> doctrine in that lifetime. I understand now your reference to 'pure'
                > paccekabuddhas (but for reasons already given do not share your
                > understanding on this point).
                >
                > Jon
                >
                >


                /Thus is how ye shall see all this fleeting world: A star at dawn, a bubble
                in a stream, a flash of lightning in a summer cloud, a flickering lamp, a
                phantom, and a dream./ (From the Diamond Sutra)




                [Non-text portions of this message have been removed]
              • upasaka@aol.com
                Hi, Jon - In a message dated 12/8/01 12:11:40 AM Eastern Standard Time, ... =============================== Indeed! With metta, Howard /Thus is how ye shall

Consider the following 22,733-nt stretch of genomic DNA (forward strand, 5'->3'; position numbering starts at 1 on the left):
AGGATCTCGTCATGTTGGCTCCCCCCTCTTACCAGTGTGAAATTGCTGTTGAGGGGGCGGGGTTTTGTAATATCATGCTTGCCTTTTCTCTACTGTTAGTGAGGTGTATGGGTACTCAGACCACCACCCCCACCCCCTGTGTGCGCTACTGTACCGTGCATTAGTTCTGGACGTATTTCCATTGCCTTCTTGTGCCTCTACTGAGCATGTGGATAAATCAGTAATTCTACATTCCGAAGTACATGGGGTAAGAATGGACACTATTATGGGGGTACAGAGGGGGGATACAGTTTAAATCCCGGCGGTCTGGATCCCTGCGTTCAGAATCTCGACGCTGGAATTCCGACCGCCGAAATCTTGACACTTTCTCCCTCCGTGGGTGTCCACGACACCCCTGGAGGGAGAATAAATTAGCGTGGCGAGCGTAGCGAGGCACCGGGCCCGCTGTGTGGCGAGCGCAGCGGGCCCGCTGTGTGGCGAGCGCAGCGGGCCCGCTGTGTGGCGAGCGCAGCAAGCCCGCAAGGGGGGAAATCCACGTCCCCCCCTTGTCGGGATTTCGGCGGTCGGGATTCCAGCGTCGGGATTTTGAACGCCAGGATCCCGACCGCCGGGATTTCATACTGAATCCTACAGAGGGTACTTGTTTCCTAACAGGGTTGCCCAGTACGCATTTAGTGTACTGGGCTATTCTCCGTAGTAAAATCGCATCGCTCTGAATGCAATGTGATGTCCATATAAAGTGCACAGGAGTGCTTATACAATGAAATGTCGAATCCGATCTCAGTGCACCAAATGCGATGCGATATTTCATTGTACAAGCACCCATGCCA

Message 7 of 25 , Dec 8, 2001
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                  Hi, Jon -

                  In a message dated 12/8/01 12:11:40 AM Eastern Standard Time,
                  jonoabb@... writes:


                  > What is being discussed here seems to be very simlar to the following
                  > passage from CMA dealing with types of consciousness. The key part is in
                  > the last paragraph: “ ... all path and fruition cittas are considered
                  > types of jhana consciousness .. because they occur in the mode of closely
                  > contemplating their object with full absorption, like the mundane jhanas,
                  > and because they possess the jhana factors with an intensity corresponding
                  > to their counterparts in the mundane jhanas”. (Although it is largely
                  > self-explanatory, I have added some observations of my own -- these are
                  > referenced by the numbers in square brackets).
                  >
                  > So maybe it shouldn’t be seen as just a ‘ploy’??
                  ===============================
                  Indeed!

                  With metta,
                  Howard